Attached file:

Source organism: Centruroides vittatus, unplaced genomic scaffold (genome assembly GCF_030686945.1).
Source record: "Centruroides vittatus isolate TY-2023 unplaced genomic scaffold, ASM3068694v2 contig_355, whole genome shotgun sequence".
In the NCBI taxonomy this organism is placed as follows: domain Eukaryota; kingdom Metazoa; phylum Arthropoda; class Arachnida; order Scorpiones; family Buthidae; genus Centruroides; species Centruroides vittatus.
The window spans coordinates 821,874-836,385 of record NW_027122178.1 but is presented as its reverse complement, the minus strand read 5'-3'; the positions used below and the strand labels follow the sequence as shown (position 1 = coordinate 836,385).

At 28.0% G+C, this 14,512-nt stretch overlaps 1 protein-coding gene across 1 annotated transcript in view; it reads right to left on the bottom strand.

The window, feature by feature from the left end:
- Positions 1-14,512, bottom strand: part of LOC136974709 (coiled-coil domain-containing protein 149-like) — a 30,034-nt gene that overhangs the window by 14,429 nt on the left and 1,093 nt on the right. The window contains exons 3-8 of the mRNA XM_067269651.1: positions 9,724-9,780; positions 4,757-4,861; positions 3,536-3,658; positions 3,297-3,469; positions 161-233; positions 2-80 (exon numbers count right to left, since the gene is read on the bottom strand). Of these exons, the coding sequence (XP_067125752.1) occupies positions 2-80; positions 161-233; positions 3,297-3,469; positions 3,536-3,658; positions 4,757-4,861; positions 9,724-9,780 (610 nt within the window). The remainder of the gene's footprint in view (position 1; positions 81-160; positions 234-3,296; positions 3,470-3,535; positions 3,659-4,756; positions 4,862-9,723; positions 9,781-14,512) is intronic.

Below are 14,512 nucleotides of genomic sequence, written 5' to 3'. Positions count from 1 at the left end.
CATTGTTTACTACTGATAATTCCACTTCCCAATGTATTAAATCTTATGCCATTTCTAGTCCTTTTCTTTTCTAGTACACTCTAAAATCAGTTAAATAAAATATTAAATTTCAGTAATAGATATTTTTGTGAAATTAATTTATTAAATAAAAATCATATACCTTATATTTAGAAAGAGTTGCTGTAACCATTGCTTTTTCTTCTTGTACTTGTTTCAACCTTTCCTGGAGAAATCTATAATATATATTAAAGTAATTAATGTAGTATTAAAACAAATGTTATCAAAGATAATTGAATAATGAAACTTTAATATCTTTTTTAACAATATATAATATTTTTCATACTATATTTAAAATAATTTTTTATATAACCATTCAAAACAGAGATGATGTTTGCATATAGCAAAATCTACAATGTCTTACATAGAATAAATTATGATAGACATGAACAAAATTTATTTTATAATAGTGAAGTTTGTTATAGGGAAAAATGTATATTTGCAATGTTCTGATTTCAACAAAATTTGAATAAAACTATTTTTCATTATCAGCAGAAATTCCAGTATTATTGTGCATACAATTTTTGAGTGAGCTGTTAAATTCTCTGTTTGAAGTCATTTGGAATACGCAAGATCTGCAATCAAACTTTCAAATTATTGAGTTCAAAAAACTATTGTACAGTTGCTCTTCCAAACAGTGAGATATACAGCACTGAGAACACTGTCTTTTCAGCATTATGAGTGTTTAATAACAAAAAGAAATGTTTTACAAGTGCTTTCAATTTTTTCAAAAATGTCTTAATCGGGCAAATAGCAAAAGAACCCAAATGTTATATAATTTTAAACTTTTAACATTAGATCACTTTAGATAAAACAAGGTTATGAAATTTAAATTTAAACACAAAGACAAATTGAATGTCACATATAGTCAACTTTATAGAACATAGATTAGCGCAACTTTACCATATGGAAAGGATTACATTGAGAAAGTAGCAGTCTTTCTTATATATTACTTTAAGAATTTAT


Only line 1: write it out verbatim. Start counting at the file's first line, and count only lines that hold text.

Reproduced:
Source organism: Centruroides vittatus, unplaced genomic scaffold (genome assembly GCF_030686945.1).